Mom Was Right: Never Put Anything in Your Ear
These innocent-looking applicators are far from harmless, experts say.
If you automatically reach for a cotton swab when your child gets out of the bath, consider this: A new study published in the Journal of Pediatrics shows that 34 children are rushed to U.S. emergency rooms every day with ear injuries related to cotton-tip swabs. Most injuries result from the child, a parent, or a sibling trying to clean the ear.
These innocent-looking applicators are far from harmless, experts say. Inserting a swab into the ear can tear the eardrum or push wax in so deep that it can cause an infection. In rare cases, more serious injuries can result, such as damage to the hearing bones or inner ear. This can lead to dizziness, balance problems, and permanent hearing loss.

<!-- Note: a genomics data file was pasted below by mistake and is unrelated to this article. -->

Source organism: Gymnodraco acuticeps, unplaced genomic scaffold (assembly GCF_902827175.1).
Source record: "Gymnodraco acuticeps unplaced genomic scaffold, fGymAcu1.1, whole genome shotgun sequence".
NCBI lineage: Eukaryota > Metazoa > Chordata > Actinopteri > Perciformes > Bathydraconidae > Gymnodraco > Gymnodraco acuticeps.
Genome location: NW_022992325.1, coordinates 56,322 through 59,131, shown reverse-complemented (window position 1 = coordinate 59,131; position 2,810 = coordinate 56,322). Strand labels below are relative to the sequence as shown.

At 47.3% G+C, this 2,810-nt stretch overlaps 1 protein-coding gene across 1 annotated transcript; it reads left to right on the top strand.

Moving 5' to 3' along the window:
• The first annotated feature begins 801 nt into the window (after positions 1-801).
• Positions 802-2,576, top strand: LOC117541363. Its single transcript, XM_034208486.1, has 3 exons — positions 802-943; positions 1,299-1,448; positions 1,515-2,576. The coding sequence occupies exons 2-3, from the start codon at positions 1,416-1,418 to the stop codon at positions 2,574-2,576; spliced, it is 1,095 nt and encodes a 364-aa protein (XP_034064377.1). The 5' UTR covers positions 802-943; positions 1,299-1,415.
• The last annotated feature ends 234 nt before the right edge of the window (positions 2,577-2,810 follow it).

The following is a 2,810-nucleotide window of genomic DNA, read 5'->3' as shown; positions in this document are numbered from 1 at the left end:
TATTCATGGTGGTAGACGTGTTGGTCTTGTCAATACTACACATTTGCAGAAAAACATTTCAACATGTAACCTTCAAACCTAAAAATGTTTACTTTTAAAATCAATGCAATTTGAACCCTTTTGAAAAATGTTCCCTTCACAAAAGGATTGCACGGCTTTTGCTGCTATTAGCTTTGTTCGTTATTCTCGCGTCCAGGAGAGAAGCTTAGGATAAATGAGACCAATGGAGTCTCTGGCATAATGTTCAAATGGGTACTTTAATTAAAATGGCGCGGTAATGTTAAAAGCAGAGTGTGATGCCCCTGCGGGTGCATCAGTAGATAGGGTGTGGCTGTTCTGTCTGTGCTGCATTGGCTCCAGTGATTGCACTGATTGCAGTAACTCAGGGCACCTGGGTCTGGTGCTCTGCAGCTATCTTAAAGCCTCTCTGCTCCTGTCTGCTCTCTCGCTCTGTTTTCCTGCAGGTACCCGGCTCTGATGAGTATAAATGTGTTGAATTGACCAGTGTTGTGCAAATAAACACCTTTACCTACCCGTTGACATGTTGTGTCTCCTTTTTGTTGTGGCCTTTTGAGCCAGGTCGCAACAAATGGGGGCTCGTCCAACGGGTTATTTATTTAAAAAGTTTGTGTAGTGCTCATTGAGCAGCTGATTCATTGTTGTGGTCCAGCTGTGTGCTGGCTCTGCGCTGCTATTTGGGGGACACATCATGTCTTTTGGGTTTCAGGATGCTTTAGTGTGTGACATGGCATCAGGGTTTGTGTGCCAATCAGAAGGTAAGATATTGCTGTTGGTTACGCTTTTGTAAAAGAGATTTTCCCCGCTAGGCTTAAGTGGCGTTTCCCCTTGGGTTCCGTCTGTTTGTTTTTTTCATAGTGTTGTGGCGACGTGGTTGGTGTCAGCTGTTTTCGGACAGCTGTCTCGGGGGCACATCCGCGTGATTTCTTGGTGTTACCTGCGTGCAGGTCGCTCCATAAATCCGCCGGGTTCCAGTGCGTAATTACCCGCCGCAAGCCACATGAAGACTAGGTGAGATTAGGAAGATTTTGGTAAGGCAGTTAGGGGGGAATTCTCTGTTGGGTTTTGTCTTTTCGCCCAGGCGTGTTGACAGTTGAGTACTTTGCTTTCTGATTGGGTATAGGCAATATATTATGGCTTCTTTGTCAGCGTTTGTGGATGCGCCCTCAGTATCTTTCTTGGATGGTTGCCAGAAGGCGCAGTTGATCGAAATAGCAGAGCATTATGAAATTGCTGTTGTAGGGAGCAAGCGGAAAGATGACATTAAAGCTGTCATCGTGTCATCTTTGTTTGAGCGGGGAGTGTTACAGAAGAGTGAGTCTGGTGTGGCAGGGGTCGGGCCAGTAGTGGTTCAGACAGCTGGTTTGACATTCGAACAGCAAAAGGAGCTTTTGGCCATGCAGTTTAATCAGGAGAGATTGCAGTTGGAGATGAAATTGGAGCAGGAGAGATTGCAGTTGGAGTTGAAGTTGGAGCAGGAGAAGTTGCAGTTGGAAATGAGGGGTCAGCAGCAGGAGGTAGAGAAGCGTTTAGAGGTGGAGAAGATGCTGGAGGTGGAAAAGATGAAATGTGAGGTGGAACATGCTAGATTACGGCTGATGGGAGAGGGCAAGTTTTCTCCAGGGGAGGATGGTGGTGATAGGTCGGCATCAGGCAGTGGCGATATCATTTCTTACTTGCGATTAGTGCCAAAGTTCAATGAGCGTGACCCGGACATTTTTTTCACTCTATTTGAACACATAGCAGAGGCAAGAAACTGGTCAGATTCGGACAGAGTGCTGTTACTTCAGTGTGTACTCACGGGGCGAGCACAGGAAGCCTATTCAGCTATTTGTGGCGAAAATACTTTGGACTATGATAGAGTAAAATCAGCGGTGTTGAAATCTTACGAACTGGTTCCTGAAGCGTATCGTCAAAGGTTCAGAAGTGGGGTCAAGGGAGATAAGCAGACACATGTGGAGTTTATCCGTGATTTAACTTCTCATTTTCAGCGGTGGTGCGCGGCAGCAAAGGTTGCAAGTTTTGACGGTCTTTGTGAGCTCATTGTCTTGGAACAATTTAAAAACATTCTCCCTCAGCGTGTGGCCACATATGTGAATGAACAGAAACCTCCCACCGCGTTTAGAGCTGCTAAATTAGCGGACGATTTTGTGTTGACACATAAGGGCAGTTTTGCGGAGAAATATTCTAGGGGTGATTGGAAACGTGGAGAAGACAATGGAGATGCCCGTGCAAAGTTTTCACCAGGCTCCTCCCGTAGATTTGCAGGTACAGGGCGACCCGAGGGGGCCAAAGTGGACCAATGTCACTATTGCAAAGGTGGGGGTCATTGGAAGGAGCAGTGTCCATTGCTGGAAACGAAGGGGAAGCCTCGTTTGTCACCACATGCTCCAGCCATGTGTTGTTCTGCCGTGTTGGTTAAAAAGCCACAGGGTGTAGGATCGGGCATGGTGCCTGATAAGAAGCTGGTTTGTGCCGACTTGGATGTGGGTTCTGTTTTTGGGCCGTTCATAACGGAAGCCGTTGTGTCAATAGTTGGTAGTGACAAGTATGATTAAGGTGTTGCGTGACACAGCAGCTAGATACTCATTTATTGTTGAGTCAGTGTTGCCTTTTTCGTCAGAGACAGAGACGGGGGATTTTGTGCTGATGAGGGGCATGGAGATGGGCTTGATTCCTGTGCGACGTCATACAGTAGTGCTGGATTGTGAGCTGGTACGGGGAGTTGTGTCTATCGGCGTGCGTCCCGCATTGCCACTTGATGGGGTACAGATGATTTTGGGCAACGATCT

“It is a misconception that ear canals need to be cleaned after bathing,” says John P. Dahl, MD, PhD, MBA, otolaryngologist at Riley Hospital for Children at Indiana University Health. “The ear is a self-cleaning structure.” The lining of the ear canal naturally sheds surface cells in a way that moves dirt and wax away from the ear drum, he explains.
If you’re trying to remove ear wax, a cotton-tip applicator won’t get the job done —it will only push the wax further into the ear. And as it turns out, we shouldn’t be removing ear wax anyway, because it serves a number of positive functions. “For example, it has a role in protecting the ear from infections,” Dr. Dahl says.
The best way to clean the ear is to let the ear clean itself, Dr. Dahl says. “We do recommend cleaning the outside of the ear with normal soap and water,” he adds. “Then dry the external ear with a towel. As this study clearly demonstrates, we don’t recommend using a cotton swab.”